Catching the fleeting scenes of many splendored life with a camera.
'Look closely. The beautiful may be small' — Kant

26 March 2013

Flowering Bushes: Spanish Broom, Cistus, Henbit Deadnettle, Potato Bush, Augustusbossie

Spartium junceum (the sole species in the genus Spartium), known as Spanish Broom or Weaver's Broom, is a perennial, leguminous shrub native to the Mediterranean region in southern Europe, southwest Asia and northwest Africa, where it grows in sunny sites, usually on dry, sandy soils.

Spartium junceum, Spanish Broom, Weaver's Broom flowering bushes
(© LightColourShade. All rights reserved)

Cistus (from the Greek "Kistos") is a genus of flowering plants in the rockrose family Cistaceae, containing about 20 species. They are perennial shrubs found on dry or rocky soils throughout the Mediterranean region, from Morocco and Portugal through to the Middle East, and also on the Canary Islands. For obvious reasons these flowers always put me in mind of boiled eggs.

Cistus, (rock rose) flowers. (© LightColourShade. All rights reserved)

Cistus, (rock rose), in full bloom. (© LightColourShade. All rights reserved)

Lamium amplexicaule (Henbit Deadnettle, Greater Henbit) is a species of Lamium native to Europe, western Asia and northern Africa.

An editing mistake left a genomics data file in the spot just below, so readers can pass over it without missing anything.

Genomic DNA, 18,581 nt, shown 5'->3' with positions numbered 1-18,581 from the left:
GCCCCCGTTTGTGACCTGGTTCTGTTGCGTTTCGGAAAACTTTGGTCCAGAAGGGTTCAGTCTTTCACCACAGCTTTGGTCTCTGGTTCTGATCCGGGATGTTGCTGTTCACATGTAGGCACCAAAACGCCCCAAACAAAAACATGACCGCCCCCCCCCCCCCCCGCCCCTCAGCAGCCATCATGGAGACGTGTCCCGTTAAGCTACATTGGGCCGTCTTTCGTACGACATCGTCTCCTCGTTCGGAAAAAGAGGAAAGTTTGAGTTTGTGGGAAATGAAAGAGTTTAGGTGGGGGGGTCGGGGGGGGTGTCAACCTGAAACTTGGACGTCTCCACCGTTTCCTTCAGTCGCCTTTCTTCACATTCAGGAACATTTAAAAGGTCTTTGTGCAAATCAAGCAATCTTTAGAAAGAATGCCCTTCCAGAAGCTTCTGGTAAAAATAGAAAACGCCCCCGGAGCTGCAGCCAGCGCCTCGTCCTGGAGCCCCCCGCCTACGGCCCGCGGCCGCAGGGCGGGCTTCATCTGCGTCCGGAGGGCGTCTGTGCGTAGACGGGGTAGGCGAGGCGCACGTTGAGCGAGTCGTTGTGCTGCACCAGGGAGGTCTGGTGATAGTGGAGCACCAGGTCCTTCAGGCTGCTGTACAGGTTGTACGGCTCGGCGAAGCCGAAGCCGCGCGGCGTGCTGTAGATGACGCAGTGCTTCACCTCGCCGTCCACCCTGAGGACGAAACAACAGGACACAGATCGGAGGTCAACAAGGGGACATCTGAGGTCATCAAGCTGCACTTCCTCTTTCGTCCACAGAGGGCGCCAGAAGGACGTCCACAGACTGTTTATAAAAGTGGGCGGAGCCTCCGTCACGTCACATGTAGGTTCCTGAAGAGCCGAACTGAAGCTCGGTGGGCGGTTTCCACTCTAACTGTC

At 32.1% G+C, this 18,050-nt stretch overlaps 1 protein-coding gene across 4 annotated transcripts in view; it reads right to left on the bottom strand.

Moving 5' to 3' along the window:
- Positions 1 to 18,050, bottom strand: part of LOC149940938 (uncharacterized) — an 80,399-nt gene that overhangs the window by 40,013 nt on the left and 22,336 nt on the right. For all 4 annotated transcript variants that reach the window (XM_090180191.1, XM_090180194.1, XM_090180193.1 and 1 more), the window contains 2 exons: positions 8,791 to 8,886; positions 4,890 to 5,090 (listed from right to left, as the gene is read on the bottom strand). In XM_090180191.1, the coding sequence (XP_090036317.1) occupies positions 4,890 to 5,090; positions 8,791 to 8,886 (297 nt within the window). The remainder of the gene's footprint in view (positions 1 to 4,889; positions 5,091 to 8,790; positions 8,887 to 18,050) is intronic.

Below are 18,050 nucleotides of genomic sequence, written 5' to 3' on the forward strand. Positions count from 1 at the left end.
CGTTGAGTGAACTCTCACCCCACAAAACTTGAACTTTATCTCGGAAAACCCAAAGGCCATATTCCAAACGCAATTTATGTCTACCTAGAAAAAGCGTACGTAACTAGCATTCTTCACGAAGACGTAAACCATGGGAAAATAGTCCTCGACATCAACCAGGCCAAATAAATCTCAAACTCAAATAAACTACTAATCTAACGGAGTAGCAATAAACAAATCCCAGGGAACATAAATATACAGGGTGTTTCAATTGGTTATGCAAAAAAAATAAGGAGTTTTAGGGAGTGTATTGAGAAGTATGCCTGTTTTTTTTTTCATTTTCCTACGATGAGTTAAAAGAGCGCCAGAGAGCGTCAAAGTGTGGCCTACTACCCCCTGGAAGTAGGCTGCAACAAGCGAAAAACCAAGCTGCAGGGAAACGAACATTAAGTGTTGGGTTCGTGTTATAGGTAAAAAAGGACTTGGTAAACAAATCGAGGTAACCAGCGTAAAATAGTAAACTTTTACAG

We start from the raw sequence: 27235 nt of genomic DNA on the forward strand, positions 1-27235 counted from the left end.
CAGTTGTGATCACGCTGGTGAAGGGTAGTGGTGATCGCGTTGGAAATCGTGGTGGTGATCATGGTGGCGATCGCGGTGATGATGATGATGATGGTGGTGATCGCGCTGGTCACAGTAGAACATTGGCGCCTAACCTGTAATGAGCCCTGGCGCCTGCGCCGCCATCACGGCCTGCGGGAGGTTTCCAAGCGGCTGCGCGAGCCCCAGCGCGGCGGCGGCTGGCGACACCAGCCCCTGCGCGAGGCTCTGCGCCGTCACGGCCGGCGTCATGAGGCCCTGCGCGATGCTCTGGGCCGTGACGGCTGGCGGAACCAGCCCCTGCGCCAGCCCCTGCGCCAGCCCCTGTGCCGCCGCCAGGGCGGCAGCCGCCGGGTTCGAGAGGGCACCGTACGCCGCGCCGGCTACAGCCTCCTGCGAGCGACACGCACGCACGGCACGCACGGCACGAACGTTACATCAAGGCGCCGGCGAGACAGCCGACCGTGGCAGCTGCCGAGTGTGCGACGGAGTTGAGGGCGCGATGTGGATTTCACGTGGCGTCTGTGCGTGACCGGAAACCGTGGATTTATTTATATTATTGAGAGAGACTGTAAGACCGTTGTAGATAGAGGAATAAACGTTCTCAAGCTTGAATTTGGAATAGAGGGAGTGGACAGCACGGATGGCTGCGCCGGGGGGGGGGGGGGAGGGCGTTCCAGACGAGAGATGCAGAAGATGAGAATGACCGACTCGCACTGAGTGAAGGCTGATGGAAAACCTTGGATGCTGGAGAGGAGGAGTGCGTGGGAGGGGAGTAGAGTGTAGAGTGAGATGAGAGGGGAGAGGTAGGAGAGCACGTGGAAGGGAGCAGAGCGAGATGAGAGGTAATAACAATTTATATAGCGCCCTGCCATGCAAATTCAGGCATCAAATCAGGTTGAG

Lamium amplexicaule (Henbit Deadnettle, Greater Henbit) flowers
(© LightColourShade. All rights reserved)

Solanum ellipticum is known as Potato Bush and under the more ambiguous name of "bush tomato". Native to Australia, the Potato Bush is a small  fast-growing waxy-looking fruiting shrub in the Solanaceae family that grows next to creeks.
It fruits abundantly the year after fire or good rains. Like the other "bush tomatoes", S. ellipticum pungent smelling fruits are edible raw or cooked.

Potato Bush flowers (Solanum ellipticum). (© LightColourShade. All rights reserved)

Polygala myrtifolia (Augustusbossie and September bush) is a common, widespread evergreen shrub about 0.6 to 1.8 m in height with myrtle like leaves that blooms throughout the year with a peak in spring (southern hemisphere spring). The fruit is a small, winged capsule.

All polygalas have a showy, and very distinctive brush-like tuft on the keel. The showy petals, beautifully marked with darker veins, are usually in shades of mauve or purple, but can also be pink scarlet, or white.

Polygala myrtifolia occurs naturally from the Bokkeveld Mountains near Clanwilliam in the Western Cape to Kwazulu-Natal and adapts to the different areas it grows in, from the coast to the drier inland climates. It's commonly found growing on dunes, rocky slopes, in forests, along streams, in scrub and open grassland.
In KwaZulu-Natal Polygala myrtifolia is one of the many plants known for its antibacterial, antimicrobial and antifungal properties.

Tests run by the University of Natal at Pietermaritzburg have found that aqueous extracts of P. myrtifolia showed activity against Candida albicans (which causes oral candidiasis). Anyway, to me polygala is, above all, a plant with peculiar and beautiful flowers.

Sweet pea shrub flowers (Polygala myrtifolia), 'Mariposa'
(© LightColourShade. All rights reserved)

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